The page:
·         There was a need to identify potential conflict areas. These were likely to be small in number but significant at particular points. Rumble strips and other calming measures might be one solution to reduce speed, subject to health and safety considerations.

·         Engineering design elements could reduce speed, such as divided tracks e.g. near Totnes, although this was not always seen as good practice.

·         Car parking and the provision of toilet facilities are aspects which should be considered alongside the trail itself.

·         Trails should be accessible and multi-use.


Codes of conduct and signage

·         Share this Space was regarded as a good message about being considerate.  It raised awareness that people need to think more about other users.

·         3D imagery or signs on the ground were an option.  Signs needed to have an impact and could be used where people join the route or at identified potential conflict points.

·         It was noted that signage is effective initially but can become part of the scenery. Signage could be varied from time to time.

·         Too many signs could be intrusive or have implications on the landscape, particularly on more rural routes.

·         Collaboration with businesses about signs would be worth exploring.

·         An awareness campaign could be funded where there are particular issues. This could include someone to liaise with users.

·         Share this Space could be extended to other rights of way, e.g. byways, as people may not know which users they might encounter.

·         There was no uniform signage nationally.  National Cycle Network (NCN) signs implied use was solely for cyclists and could be supplemented with additional signs.


Evidence base and project solutions

·         Solutions needed to be proportionate.  The DCC Safer Travel Team seeks evidence and has an online survey form.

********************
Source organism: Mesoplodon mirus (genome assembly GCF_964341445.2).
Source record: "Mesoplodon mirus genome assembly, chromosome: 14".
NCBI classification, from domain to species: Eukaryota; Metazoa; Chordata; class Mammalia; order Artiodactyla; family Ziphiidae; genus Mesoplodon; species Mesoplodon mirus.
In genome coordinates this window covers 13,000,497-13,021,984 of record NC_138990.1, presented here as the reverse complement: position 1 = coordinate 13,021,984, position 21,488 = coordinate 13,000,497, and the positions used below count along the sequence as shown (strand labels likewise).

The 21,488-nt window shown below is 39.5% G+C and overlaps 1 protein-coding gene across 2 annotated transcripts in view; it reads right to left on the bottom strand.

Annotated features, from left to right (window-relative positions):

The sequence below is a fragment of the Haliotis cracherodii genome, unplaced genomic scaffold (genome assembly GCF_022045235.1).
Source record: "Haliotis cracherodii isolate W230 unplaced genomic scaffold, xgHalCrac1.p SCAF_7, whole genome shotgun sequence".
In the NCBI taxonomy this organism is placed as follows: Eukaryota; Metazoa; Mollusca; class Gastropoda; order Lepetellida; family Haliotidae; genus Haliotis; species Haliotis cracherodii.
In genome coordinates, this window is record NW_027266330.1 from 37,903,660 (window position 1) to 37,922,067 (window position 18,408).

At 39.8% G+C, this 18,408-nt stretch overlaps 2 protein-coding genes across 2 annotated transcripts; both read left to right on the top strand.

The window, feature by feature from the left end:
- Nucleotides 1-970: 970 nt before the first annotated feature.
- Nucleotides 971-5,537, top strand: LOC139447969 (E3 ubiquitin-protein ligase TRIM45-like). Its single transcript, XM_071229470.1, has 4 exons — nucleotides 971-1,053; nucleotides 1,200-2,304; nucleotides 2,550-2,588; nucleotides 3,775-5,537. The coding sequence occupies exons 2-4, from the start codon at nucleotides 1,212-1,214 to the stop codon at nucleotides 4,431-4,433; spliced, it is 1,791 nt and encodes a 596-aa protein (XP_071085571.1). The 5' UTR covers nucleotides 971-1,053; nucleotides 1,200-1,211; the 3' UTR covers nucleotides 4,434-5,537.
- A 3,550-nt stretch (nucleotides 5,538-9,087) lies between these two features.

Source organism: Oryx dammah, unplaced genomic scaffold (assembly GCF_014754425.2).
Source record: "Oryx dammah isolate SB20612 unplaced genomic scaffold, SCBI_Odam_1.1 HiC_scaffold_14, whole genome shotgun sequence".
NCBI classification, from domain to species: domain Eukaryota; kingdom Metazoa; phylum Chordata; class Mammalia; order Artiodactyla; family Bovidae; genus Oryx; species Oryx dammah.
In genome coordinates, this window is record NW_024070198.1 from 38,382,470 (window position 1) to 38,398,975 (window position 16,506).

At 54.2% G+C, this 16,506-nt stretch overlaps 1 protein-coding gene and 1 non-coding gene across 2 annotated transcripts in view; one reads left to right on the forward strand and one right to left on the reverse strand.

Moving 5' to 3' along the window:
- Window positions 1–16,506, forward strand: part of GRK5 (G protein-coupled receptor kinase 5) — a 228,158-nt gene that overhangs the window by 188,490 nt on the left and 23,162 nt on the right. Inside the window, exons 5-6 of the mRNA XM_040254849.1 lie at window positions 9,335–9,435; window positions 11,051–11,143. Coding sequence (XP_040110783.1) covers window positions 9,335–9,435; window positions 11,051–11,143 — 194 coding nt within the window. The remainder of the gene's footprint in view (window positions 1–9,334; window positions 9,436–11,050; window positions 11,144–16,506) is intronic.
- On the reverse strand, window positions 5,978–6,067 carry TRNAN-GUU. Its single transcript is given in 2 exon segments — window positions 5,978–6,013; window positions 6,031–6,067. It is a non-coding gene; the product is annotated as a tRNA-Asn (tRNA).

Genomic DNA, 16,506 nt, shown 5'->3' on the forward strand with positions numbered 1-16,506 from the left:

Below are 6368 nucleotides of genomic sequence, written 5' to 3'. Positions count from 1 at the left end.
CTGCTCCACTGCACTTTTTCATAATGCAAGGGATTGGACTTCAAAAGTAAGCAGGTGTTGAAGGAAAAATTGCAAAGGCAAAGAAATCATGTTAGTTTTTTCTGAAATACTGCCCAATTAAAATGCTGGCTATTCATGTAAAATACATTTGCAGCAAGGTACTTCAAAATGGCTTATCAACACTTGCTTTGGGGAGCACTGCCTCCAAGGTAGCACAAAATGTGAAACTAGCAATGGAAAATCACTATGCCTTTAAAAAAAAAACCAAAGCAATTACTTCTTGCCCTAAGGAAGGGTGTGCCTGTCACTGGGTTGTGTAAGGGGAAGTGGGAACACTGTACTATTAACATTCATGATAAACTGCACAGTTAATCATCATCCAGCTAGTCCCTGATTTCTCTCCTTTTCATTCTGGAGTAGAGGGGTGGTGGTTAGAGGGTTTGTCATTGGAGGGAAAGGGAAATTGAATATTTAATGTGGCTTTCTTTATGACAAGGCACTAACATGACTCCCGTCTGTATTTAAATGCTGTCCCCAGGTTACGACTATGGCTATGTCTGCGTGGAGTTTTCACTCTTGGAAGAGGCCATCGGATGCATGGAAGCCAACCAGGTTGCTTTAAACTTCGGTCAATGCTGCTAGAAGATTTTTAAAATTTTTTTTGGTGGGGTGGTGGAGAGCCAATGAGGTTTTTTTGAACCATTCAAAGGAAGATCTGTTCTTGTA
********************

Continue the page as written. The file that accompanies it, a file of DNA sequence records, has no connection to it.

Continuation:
Action:  Ros Mills, DCC, to provide link. Survey link

·         The Changing Lanes project presented the opportunity to downgrade roads, in consultation with the parish council, if a property was not affected.  It was noted such roads became the responsibility of the PROW team and maintenance could be onerous due to drainage and deteriorating tarmac.

·         It was suggested that different options should be trialled at conflict points with publicity to explain what is happening with a feedback opportunity.  This would provide a learning experience and an evidence base to inform future management.  Best practice from elsewhere could inform this process.

·         The Quiet Lanes project was raised and it was agreed it might be appropriate to revisit this or a similar type of project. Quiet enjoyment remained important.

·         It was noted that Sustrans volunteers are out on the trails and engage with users.  It was suggested that liaising with Sustrans might help to get messages across to trail users.

·         Friends’ groups could sometimes attract funding and it was agreed such trail groups could be useful, not only to raise funds but to raise awareness of local issues.

·         Marketing and social media campaigns around soft messaging could assist alongside upfront website information.


Consideration of user groups

·         Young people, without access to cars but increasingly independent, were not safe on the roads.

·         Some user groups required very low-key access.

·         Multi-use trails should consider all user groups.


Legal aspects

·         Discussions had taken place nationally over extending footpaths to cycle use.  (In 1968 cyclists were allowed to ride on bridleways).  A landowner could give permission for use of a footpath by cyclists.

·         There were a lot of issues with car drivers.  In the EU they were legally more accountable.

·         The message about giving cyclists sufficient width seems to have been taken on board.  There remained an issue about road cyclists disliking stopping at junctions when using designated space alongside roads.

·         Management of trails was often complicated by the underlying legal definition and ownership which could impact on potential solutions to issues.


It was agreed the DCAF could consider some management solutions which might assist forward planning.  It could not deal with societal problems.  It should identify who needs to be drawn in and how the Forum can assist DCC.


It was proposed and agreed that the DCAF should prepare a draft with actions and recommendations. This should endorse multi-use as an explicit statement and include the need for quiet recreation. 


Action:  Forum Officer to circulate draft.


Supporting documents: